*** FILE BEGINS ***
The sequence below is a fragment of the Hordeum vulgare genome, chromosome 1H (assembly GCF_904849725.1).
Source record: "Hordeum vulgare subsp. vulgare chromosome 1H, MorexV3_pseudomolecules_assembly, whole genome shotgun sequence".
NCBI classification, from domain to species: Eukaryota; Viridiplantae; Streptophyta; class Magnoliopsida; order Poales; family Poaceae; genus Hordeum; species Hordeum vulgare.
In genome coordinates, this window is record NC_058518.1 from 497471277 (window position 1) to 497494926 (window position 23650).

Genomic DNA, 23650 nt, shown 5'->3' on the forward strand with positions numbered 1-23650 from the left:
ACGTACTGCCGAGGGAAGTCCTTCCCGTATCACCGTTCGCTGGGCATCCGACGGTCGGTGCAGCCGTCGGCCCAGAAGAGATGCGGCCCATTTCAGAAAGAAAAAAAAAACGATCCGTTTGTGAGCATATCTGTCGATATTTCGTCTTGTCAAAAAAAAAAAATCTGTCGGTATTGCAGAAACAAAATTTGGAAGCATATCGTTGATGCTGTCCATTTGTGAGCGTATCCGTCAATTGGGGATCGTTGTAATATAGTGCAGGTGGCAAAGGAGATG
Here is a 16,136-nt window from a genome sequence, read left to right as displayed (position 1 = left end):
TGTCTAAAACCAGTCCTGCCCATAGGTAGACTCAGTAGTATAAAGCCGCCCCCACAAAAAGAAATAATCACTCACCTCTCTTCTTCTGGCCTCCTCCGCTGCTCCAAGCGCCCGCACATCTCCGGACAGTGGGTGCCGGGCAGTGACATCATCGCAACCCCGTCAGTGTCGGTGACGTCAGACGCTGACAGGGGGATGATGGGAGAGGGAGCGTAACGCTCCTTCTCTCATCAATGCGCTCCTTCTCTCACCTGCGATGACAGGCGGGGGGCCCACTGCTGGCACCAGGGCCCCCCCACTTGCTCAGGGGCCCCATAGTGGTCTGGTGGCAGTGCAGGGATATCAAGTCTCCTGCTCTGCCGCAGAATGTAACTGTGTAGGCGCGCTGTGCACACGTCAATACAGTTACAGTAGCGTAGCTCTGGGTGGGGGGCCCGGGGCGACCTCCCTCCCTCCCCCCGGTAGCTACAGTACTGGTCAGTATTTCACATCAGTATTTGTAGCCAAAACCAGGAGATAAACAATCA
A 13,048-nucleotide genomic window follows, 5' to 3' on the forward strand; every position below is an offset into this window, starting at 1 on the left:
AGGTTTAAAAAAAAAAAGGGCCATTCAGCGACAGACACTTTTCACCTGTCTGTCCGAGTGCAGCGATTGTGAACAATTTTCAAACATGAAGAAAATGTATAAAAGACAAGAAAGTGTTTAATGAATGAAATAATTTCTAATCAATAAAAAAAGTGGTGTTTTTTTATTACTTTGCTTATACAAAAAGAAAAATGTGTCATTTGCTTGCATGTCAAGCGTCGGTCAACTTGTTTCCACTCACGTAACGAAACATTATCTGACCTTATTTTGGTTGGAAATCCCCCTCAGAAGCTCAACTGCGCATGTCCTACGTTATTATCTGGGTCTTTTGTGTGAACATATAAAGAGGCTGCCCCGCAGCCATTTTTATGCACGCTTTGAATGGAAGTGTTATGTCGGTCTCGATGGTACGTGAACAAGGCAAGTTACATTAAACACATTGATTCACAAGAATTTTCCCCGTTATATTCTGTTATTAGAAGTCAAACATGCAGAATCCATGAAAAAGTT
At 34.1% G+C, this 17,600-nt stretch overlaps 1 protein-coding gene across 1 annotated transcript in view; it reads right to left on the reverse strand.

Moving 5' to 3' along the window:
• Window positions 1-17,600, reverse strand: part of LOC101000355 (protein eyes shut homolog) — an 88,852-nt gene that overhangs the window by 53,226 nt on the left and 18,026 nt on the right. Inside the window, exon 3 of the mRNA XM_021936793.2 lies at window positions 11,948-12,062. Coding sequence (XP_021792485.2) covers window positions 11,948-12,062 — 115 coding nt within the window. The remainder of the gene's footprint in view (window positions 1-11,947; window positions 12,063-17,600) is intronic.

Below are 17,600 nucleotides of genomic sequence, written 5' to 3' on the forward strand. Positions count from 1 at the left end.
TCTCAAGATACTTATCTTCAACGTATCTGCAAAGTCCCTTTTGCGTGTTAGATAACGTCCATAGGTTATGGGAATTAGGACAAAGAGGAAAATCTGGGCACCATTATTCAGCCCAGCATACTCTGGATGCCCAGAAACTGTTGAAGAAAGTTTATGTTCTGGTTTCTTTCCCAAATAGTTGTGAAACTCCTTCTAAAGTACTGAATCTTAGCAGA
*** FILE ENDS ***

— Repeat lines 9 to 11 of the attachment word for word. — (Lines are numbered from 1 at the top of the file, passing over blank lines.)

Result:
A 13,048-nucleotide genomic window follows, 5' to 3' on the forward strand; every position below is an offset into this window, starting at 1 on the left:
AGGTTTAAAAAAAAAAAGGGCCATTCAGCGACAGACACTTTTCACCTGTCTGTCCGAGTGCAGCGATTGTGAACAATTTTCAAACATGAAGAAAATGTATAAAAGACAAGAAAGTGTTTAATGAATGAAATAATTTCTAATCAATAAAAAAAGTGGTGTTTTTTTATTACTTTGCTTATACAAAAAGAAAAATGTGTCATTTGCTTGCATGTCAAGCGTCGGTCAACTTGTTTCCACTCACGTAACGAAACATTATCTGACCTTATTTTGGTTGGAAATCCCCCTCAGAAGCTCAACTGCGCATGTCCTACGTTATTATCTGGGTCTTTTGTGTGAACATATAAAGAGGCTGCCCCGCAGCCATTTTTATGCACGCTTTGAATGGAAGTGTTATGTCGGTCTCGATGGTACGTGAACAAGGCAAGTTACATTAAACACATTGATTCACAAGAATTTTCCCCGTTATATTCTGTTATTAGAAGTCAAACATGCAGAATCCATGAAAAAGTT
At 34.1% G+C, this 17,600-nt stretch overlaps 1 protein-coding gene across 1 annotated transcript in view; it reads right to left on the reverse strand.